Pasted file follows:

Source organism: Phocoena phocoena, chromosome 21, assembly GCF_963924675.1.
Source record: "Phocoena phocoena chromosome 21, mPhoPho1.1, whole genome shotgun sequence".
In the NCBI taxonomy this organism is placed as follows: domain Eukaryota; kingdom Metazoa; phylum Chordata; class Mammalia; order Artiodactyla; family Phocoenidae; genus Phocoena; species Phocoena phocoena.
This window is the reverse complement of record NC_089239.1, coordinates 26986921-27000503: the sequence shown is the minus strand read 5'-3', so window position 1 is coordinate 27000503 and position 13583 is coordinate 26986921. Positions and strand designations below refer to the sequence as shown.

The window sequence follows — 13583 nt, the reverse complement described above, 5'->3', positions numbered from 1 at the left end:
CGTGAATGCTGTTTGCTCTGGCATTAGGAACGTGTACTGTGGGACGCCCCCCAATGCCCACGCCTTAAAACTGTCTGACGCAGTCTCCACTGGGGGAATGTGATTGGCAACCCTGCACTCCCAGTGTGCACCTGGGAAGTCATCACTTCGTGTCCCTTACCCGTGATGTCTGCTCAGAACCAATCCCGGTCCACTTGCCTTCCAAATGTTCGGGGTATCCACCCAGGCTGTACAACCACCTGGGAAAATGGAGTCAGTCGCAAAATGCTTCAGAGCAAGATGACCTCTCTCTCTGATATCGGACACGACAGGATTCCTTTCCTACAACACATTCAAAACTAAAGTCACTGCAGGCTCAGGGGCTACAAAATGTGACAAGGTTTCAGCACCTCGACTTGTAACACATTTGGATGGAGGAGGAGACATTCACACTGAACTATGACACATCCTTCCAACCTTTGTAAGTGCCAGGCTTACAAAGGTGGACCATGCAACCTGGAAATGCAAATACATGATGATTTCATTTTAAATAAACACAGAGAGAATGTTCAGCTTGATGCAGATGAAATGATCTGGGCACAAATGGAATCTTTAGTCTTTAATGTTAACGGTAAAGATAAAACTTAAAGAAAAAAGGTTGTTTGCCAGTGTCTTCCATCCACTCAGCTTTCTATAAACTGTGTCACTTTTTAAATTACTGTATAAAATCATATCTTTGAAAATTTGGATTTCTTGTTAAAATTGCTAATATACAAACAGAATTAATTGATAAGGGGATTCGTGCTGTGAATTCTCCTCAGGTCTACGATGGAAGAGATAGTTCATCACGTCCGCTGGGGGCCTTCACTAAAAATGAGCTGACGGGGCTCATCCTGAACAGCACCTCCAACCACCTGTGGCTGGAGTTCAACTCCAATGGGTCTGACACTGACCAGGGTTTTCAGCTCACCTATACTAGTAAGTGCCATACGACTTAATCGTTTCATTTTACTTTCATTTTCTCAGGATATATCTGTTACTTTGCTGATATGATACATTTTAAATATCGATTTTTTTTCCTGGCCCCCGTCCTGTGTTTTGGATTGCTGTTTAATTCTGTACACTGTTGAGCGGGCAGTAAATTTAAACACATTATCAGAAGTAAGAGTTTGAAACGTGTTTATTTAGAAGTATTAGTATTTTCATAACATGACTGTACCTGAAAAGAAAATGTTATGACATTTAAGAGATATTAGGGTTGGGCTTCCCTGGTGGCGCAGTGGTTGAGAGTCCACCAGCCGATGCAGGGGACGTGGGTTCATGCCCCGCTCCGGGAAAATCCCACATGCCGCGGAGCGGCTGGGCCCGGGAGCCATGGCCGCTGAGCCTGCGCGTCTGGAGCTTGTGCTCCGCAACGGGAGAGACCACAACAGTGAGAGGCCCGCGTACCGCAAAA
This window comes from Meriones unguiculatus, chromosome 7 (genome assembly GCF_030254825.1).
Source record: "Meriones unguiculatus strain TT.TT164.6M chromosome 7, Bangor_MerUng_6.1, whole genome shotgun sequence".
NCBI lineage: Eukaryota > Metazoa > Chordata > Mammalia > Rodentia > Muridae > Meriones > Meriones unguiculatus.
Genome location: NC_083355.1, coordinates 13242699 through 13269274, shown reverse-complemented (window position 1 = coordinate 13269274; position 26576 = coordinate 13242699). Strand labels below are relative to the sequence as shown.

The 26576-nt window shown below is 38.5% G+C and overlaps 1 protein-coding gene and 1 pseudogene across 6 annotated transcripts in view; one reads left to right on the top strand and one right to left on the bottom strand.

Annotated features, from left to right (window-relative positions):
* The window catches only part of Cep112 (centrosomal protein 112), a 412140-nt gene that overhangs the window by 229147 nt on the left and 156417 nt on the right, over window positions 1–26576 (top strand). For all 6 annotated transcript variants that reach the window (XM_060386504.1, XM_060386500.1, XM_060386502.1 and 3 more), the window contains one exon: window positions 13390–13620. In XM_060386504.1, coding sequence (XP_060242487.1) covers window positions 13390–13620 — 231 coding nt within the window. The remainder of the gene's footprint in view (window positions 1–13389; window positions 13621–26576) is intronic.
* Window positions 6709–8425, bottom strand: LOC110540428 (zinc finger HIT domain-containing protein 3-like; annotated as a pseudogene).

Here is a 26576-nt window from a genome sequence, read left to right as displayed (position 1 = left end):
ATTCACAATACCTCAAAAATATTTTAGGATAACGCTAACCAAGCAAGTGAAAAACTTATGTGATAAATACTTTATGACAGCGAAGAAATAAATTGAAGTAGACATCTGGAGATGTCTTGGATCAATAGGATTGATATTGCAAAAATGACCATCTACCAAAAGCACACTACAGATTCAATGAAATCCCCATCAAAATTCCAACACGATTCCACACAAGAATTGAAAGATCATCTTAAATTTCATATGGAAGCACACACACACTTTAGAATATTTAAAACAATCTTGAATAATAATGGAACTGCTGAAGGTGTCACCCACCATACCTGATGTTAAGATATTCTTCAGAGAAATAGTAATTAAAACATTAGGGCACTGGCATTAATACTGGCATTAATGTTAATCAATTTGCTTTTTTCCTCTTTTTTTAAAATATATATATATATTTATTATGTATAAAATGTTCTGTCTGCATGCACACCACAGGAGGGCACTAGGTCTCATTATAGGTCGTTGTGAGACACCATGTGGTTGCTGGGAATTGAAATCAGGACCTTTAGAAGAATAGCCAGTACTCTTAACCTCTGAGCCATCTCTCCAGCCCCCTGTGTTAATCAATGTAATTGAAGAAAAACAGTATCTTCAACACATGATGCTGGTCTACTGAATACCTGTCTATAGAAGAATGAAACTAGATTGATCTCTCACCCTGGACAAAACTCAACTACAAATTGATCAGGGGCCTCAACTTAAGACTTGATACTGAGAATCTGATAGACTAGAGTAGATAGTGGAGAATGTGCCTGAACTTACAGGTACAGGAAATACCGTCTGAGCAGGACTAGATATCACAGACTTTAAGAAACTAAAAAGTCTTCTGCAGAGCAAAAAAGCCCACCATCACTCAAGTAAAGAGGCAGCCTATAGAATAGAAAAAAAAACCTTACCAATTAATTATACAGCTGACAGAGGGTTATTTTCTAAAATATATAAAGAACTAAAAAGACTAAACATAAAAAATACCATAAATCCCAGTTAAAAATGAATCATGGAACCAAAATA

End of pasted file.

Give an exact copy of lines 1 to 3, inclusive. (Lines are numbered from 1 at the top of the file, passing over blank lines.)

Source organism: Phocoena phocoena, chromosome 21, assembly GCF_963924675.1.
Source record: "Phocoena phocoena chromosome 21, mPhoPho1.1, whole genome shotgun sequence".
In the NCBI taxonomy this organism is placed as follows: domain Eukaryota; kingdom Metazoa; phylum Chordata; class Mammalia; order Artiodactyla; family Phocoenidae; genus Phocoena; species Phocoena phocoena.